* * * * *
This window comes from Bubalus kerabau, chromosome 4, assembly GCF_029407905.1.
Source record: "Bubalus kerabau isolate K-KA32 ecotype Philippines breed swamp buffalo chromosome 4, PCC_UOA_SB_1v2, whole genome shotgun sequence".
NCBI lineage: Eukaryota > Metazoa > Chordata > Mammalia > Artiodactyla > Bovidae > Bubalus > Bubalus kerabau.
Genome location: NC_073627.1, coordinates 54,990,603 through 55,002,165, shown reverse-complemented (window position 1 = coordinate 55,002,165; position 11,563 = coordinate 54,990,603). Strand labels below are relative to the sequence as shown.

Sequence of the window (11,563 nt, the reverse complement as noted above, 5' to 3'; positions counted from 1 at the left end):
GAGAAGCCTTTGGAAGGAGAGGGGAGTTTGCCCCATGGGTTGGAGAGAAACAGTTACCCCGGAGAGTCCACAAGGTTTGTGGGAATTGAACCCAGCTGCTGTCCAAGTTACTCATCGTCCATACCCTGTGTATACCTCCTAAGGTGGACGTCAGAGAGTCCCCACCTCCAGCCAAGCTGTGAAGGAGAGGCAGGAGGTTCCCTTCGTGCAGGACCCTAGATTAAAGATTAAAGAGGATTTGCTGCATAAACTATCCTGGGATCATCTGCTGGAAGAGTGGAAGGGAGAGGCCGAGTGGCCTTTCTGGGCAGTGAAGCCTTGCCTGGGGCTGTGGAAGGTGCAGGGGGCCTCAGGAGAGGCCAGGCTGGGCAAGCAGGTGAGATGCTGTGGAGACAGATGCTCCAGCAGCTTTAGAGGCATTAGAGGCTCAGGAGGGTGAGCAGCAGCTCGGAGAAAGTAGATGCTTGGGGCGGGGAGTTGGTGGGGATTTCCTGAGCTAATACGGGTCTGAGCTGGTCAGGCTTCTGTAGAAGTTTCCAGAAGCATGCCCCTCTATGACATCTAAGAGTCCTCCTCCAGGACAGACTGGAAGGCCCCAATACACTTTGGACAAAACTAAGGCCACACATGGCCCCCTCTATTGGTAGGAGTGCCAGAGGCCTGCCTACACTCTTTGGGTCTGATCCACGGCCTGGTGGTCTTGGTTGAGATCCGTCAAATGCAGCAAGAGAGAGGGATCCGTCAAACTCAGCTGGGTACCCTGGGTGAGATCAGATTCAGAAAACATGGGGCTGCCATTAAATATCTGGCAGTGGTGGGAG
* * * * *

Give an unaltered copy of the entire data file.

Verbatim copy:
This window comes from Bubalus kerabau, chromosome 4, assembly GCF_029407905.1.
Source record: "Bubalus kerabau isolate K-KA32 ecotype Philippines breed swamp buffalo chromosome 4, PCC_UOA_SB_1v2, whole genome shotgun sequence".
NCBI lineage: Eukaryota > Metazoa > Chordata > Mammalia > Artiodactyla > Bovidae > Bubalus > Bubalus kerabau.
Genome location: NC_073627.1, coordinates 54,990,603 through 55,002,165, shown reverse-complemented (window position 1 = coordinate 55,002,165; position 11,563 = coordinate 54,990,603). Strand labels below are relative to the sequence as shown.

Sequence of the window (11,563 nt, the reverse complement as noted above, 5' to 3'; positions counted from 1 at the left end):
GAGAAGCCTTTGGAAGGAGAGGGGAGTTTGCCCCATGGGTTGGAGAGAAACAGTTACCCCGGAGAGTCCACAAGGTTTGTGGGAATTGAACCCAGCTGCTGTCCAAGTTACTCATCGTCCATACCCTGTGTATACCTCCTAAGGTGGACGTCAGAGAGTCCCCACCTCCAGCCAAGCTGTGAAGGAGAGGCAGGAGGTTCCCTTCGTGCAGGACCCTAGATTAAAGATTAAAGAGGATTTGCTGCATAAACTATCCTGGGATCATCTGCTGGAAGAGTGGAAGGGAGAGGCCGAGTGGCCTTTCTGGGCAGTGAAGCCTTGCCTGGGGCTGTGGAAGGTGCAGGGGGCCTCAGGAGAGGCCAGGCTGGGCAAGCAGGTGAGATGCTGTGGAGACAGATGCTCCAGCAGCTTTAGAGGCATTAGAGGCTCAGGAGGGTGAGCAGCAGCTCGGAGAAAGTAGATGCTTGGGGCGGGGAGTTGGTGGGGATTTCCTGAGCTAATACGGGTCTGAGCTGGTCAGGCTTCTGTAGAAGTTTCCAGAAGCATGCCCCTCTATGACATCTAAGAGTCCTCCTCCAGGACAGACTGGAAGGCCCCAATACACTTTGGACAAAACTAAGGCCACACATGGCCCCCTCTATTGGTAGGAGTGCCAGAGGCCTGCCTACACTCTTTGGGTCTGATCCACGGCCTGGTGGTCTTGGTTGAGATCCGTCAAATGCAGCAAGAGAGAGGGATCCGTCAAACTCAGCTGGGTACCCTGGGTGAGATCAGATTCAGAAAACATGGGGCTGCCATTAAATATCTGGCAGTGGTGGGAG